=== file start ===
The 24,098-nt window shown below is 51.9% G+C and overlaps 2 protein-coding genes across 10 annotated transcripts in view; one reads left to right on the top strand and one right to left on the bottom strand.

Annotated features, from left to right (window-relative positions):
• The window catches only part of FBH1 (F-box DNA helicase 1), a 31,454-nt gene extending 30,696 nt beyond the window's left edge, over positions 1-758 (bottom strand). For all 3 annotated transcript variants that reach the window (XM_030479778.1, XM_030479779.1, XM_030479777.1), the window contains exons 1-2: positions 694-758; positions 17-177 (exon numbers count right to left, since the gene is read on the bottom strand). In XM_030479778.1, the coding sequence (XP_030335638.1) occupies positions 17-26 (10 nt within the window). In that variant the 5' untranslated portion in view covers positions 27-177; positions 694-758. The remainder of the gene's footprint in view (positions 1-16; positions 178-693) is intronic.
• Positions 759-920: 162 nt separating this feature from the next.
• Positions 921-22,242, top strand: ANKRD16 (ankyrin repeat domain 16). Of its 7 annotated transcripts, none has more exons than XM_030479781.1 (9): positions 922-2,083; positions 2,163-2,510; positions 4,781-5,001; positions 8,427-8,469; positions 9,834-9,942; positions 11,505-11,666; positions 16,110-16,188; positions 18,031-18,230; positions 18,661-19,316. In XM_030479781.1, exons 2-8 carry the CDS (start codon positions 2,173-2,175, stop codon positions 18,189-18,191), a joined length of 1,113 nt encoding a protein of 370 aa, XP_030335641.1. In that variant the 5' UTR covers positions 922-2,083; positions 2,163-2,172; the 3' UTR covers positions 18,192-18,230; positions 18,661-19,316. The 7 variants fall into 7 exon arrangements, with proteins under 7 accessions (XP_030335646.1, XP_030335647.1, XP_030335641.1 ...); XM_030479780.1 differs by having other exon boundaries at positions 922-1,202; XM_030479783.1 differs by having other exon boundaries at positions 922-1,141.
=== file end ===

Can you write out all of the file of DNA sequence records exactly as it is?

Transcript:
The 24,098-nt window shown below is 51.9% G+C and overlaps 2 protein-coding genes across 10 annotated transcripts in view; one reads left to right on the top strand and one right to left on the bottom strand.

Annotated features, from left to right (window-relative positions):
• The window catches only part of FBH1 (F-box DNA helicase 1), a 31,454-nt gene extending 30,696 nt beyond the window's left edge, over positions 1-758 (bottom strand). For all 3 annotated transcript variants that reach the window (XM_030479778.1, XM_030479779.1, XM_030479777.1), the window contains exons 1-2: positions 694-758; positions 17-177 (exon numbers count right to left, since the gene is read on the bottom strand). In XM_030479778.1, the coding sequence (XP_030335638.1) occupies positions 17-26 (10 nt within the window). In that variant the 5' untranslated portion in view covers positions 27-177; positions 694-758. The remainder of the gene's footprint in view (positions 1-16; positions 178-693) is intronic.
• Positions 759-920: 162 nt separating this feature from the next.
• Positions 921-22,242, top strand: ANKRD16 (ankyrin repeat domain 16). Of its 7 annotated transcripts, none has more exons than XM_030479781.1 (9): positions 922-2,083; positions 2,163-2,510; positions 4,781-5,001; positions 8,427-8,469; positions 9,834-9,942; positions 11,505-11,666; positions 16,110-16,188; positions 18,031-18,230; positions 18,661-19,316. In XM_030479781.1, exons 2-8 carry the CDS (start codon positions 2,173-2,175, stop codon positions 18,189-18,191), a joined length of 1,113 nt encoding a protein of 370 aa, XP_030335641.1. In that variant the 5' UTR covers positions 922-2,083; positions 2,163-2,172; the 3' UTR covers positions 18,192-18,230; positions 18,661-19,316. The 7 variants fall into 7 exon arrangements, with proteins under 7 accessions (XP_030335646.1, XP_030335647.1, XP_030335641.1 ...); XM_030479780.1 differs by having other exon boundaries at positions 922-1,202; XM_030479783.1 differs by having other exon boundaries at positions 922-1,141.